Borges, Jorge Luis (1899–1986)
Borges, Jorge Luis (1899–1986)
Jorge Luis Borges (b. 24 August 1899; d. 14 June 1986), Argentine writer. Born in Buenos Aires, Borges attended the Collège de Calvin in Geneva during World War I. In the period immediately after the war, he became involved with ultraism, an avant-garde movement in Madrid, and on his return to Argentina helped start an Argentine ultraist group. His earliest surviving poems are iconoclastic, showing concern with the trench warfare of the Great War and sympathy for the Bolshevik Revolution. In the 1920s Borges published three books of poetry (Fervor de Buenos Aires, Luna de enfrente, and Cuaderno San Martín) and three books of essays (Inquisiciones, El tamaño de mi esperanza, and El idioma de los argentinos); his writings of the period are imbued with cultural nationalism, in keeping with his support for the populist leader Hipólito Irigoyen.
In the early 1930s Borges worked for a time on the literary supplement of Natalio Botana's innovative daily Crítica; it was there that he first published the sketches of the lives of various gangsters, pirates, imposters, and murderers that became his first book of fiction, Historia universal de la infamia (1935). In 1937 he became an employee at the Miguel Cané Municipal Library in Buenos Aires, a job that afforded him abundant time for reading and writing. From 1939 to 1953 he produced his most famous stories, collected as Ficciones (1944) and El Aleph (1949). These years also saw the publication of the essays in Otras inquisiciones (1952), most of which were first delivered as lectures in Argentina and Uruguay after Borges was fired from his job in the municipal library for signing a petition against the alliance of the Argentine military with the Nazis. His lectures and essays were no doubt celebrated in part because he was viewed as a symbol of opposition to Juan Domingo Perón. When Perón fell in 1955, Borges was named director of the National Library, a job he held until the return of Peronism.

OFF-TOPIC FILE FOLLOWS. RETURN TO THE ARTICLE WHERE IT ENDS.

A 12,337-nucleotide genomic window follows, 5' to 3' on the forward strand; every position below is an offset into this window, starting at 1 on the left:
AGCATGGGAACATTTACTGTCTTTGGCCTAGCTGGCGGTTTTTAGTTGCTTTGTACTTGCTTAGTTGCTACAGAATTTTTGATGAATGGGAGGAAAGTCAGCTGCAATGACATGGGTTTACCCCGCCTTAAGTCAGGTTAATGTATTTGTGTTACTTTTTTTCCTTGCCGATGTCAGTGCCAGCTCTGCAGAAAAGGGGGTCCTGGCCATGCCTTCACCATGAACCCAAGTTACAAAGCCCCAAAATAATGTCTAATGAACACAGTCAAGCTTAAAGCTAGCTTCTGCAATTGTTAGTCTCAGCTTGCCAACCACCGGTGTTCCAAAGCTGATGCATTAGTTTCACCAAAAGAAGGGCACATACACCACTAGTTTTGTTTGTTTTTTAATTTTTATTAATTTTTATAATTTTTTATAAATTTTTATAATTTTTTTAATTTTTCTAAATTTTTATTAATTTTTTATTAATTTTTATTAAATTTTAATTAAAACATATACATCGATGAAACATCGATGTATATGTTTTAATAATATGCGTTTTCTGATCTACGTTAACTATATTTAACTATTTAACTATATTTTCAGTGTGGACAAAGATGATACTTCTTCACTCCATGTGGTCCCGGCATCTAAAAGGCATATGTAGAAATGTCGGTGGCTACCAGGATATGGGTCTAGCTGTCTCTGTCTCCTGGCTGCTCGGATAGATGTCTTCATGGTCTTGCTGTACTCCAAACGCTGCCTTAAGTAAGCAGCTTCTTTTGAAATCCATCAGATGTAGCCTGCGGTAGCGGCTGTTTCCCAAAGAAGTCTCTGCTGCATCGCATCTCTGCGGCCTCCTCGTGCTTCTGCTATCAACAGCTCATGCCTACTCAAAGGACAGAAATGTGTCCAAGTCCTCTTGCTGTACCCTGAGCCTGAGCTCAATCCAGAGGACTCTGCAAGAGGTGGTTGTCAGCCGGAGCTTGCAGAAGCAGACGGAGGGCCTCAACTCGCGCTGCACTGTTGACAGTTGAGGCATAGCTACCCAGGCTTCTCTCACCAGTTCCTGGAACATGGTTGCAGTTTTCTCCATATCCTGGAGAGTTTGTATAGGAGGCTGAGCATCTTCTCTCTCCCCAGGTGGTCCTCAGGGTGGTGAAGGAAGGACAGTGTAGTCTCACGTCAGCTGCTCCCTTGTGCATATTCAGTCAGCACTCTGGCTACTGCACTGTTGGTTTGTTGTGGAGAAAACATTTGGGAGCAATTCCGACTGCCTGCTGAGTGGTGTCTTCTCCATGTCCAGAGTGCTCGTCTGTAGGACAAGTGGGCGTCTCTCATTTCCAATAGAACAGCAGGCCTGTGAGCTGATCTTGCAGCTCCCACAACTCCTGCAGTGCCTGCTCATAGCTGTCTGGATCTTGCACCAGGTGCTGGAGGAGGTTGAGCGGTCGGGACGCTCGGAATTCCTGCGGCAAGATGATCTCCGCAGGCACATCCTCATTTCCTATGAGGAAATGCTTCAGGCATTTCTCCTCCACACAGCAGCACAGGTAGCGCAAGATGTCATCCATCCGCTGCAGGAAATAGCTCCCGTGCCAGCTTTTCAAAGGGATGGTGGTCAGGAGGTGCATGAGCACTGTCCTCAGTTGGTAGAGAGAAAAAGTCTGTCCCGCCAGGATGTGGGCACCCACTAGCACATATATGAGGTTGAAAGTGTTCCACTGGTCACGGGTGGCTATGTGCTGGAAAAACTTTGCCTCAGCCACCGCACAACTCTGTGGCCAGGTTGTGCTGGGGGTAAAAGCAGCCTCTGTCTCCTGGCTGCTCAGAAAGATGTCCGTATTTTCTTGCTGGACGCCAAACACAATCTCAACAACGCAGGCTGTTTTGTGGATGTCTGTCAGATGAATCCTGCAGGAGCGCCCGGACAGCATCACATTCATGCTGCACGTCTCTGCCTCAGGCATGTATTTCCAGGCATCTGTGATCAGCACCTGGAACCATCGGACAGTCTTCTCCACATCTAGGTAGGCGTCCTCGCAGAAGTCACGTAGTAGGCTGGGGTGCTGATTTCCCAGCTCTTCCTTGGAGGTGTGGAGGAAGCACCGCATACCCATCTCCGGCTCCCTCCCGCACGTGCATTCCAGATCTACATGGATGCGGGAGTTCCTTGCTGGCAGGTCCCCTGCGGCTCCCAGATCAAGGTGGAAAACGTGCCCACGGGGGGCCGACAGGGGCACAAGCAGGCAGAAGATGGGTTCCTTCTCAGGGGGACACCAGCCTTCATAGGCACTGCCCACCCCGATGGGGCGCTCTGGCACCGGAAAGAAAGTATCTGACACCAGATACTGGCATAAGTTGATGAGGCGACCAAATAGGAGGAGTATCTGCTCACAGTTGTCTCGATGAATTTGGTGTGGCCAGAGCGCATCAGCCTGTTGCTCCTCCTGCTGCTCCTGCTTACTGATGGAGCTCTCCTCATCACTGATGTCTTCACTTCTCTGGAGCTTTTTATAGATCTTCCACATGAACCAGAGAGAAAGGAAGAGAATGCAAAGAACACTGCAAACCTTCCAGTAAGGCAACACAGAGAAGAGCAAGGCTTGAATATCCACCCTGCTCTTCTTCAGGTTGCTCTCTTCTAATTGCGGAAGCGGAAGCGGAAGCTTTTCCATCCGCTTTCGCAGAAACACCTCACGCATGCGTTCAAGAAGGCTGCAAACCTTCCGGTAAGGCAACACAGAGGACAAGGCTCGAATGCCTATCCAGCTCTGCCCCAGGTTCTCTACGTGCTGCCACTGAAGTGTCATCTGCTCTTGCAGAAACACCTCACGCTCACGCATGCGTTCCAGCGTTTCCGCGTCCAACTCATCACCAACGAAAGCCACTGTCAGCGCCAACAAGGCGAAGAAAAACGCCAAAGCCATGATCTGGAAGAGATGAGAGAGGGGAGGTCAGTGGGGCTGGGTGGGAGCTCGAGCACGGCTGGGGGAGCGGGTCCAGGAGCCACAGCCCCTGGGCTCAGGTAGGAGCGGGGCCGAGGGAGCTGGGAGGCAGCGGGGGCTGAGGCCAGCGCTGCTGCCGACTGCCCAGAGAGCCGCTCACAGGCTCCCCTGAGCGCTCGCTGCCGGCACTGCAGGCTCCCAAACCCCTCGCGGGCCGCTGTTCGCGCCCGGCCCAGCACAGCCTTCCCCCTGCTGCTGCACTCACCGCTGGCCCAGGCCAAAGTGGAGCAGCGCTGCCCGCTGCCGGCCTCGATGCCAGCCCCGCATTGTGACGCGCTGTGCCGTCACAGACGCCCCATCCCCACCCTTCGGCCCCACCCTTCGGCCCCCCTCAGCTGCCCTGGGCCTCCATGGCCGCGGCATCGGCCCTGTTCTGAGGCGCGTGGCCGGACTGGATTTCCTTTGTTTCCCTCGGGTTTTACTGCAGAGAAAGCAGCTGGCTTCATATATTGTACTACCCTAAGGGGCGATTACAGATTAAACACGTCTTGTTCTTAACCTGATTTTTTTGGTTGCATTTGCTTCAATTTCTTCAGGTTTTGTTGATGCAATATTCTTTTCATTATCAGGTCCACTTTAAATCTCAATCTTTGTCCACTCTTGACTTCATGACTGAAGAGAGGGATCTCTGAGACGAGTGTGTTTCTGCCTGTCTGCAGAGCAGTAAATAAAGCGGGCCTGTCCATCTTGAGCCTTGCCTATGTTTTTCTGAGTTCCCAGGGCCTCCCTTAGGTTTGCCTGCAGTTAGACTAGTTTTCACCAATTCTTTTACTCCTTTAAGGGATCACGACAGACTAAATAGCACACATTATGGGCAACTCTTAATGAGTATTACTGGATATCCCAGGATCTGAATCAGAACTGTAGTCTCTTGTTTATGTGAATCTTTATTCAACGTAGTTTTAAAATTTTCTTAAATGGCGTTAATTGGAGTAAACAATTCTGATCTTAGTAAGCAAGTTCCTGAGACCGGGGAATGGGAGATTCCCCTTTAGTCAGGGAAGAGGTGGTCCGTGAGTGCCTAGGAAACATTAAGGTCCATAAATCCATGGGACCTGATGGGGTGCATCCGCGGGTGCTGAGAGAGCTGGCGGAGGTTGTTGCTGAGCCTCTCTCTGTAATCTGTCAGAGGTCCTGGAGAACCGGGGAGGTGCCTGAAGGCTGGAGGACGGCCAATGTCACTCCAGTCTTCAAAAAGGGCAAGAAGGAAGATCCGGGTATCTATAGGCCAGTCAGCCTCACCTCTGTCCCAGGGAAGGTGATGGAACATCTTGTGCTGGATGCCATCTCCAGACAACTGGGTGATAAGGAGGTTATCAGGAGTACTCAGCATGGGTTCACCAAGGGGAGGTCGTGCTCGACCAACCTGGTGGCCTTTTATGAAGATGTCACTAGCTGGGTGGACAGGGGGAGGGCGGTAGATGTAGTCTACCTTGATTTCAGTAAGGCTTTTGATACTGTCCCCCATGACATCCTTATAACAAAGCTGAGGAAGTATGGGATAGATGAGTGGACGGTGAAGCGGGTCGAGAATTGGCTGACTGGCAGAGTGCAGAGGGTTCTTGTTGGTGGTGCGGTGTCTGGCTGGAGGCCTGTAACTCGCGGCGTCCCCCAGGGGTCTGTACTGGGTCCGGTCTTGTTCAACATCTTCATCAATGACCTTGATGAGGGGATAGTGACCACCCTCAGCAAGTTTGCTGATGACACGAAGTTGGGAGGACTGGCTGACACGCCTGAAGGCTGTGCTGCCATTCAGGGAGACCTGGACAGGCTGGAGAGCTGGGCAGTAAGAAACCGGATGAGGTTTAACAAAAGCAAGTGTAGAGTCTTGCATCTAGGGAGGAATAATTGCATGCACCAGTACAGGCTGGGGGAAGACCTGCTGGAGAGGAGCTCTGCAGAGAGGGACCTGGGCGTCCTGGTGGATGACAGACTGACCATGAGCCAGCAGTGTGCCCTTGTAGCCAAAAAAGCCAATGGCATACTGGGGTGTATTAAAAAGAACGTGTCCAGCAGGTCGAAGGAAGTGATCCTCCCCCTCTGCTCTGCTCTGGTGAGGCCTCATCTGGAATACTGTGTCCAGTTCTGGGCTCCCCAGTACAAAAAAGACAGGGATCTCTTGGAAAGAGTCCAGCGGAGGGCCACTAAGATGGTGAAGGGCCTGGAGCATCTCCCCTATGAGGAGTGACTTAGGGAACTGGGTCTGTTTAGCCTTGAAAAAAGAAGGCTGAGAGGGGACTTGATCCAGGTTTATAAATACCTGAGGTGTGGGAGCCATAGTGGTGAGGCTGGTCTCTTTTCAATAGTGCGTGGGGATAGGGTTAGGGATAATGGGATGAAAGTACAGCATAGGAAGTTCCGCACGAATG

The final years of Borges's life were marked, or perhaps marred, by celebrity. Beginning in 1961 when he was awarded the Formentor Prize (an international publishers' prize, which he shared with Samuel Beckett), Borges's work was translated into many languages and became the subject of an ever more vast critical bibliography. Borges was also pursued by students of literature and by journalists; even one of Woody Allen's characters in Manhattan boasts of her intentions to interview him. As a result, we know Borges's opinions on soccer, politics, Richard M. Nixon, Argentina, blacks, the English language, Federico García Lorca, and so forth, and for a time these (often misinformed or bigoted) opinions seemed to eclipse Borges's own work. Even years after his death, the details of his life seem to have the power to fascinate or titillate the public, particularly the Argentine public; revelations on his love life, brushes with psychoanalysis, proxy marriage, and death in Geneva have all, rather improbably, been major news in Argentina and elsewhere. The first English language compilation of all his short stories was published as Collected Fictions in 1998.
Of greater interest in the long run, perhaps, are Borges's complex relations to Argentine culture, history, and politics. His initial populist nationalism (and enthusiasm for Irigoyen) included a measure of intolerance for "low-brow" Argentine culture: he condemned the poet Alfonsina Storni for what he termed her shrill sentimentality, and he made similar attacks on Carlos Gardel's tangos in the 1920s and 1930s. The national tradition to which he was to prove most faithful was liberal and cosmopolitan, as defined in his lecture "The Argentine Writer and Tradition" in 1951 (later included in the second edition of Discusión in 1957); his version of the Argentine national tradition necessarily competed with a number of others, and one of them, that of Perón, was to prove rather more decisive.